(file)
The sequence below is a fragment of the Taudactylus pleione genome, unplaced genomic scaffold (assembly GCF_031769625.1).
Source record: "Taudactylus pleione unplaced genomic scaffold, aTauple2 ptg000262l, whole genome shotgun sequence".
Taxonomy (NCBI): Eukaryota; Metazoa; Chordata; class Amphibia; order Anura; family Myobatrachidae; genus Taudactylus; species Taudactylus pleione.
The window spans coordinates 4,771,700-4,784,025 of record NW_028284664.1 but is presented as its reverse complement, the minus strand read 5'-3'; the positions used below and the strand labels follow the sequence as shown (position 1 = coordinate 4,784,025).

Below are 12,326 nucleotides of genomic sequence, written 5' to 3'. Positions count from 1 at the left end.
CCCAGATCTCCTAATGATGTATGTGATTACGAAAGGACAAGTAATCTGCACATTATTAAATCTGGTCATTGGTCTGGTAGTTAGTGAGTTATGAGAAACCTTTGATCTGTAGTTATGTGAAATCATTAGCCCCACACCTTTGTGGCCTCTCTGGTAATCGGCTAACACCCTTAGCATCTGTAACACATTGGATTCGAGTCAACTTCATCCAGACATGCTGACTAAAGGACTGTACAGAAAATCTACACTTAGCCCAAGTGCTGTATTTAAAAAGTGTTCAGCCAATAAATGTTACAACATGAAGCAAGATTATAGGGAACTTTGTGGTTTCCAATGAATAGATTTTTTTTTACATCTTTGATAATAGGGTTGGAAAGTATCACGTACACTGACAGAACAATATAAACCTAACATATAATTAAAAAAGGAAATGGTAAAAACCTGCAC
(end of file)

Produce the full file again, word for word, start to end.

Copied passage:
The sequence below is a fragment of the Taudactylus pleione genome, unplaced genomic scaffold (assembly GCF_031769625.1).
Source record: "Taudactylus pleione unplaced genomic scaffold, aTauple2 ptg000262l, whole genome shotgun sequence".
Taxonomy (NCBI): Eukaryota; Metazoa; Chordata; class Amphibia; order Anura; family Myobatrachidae; genus Taudactylus; species Taudactylus pleione.
The window spans coordinates 4,771,700-4,784,025 of record NW_028284664.1 but is presented as its reverse complement, the minus strand read 5'-3'; the positions used below and the strand labels follow the sequence as shown (position 1 = coordinate 4,784,025).

Below are 12,326 nucleotides of genomic sequence, written 5' to 3'. Positions count from 1 at the left end.
CCCAGATCTCCTAATGATGTATGTGATTACGAAAGGACAAGTAATCTGCACATTATTAAATCTGGTCATTGGTCTGGTAGTTAGTGAGTTATGAGAAACCTTTGATCTGTAGTTATGTGAAATCATTAGCCCCACACCTTTGTGGCCTCTCTGGTAATCGGCTAACACCCTTAGCATCTGTAACACATTGGATTCGAGTCAACTTCATCCAGACATGCTGACTAAAGGACTGTACAGAAAATCTACACTTAGCCCAAGTGCTGTATTTAAAAAGTGTTCAGCCAATAAATGTTACAACATGAAGCAAGATTATAGGGAACTTTGTGGTTTCCAATGAATAGATTTTTTTTTACATCTTTGATAATAGGGTTGGAAAGTATCACGTACACTGACAGAACAATATAAACCTAACATATAATTAAAAAAGGAAATGGTAAAAACCTGCAC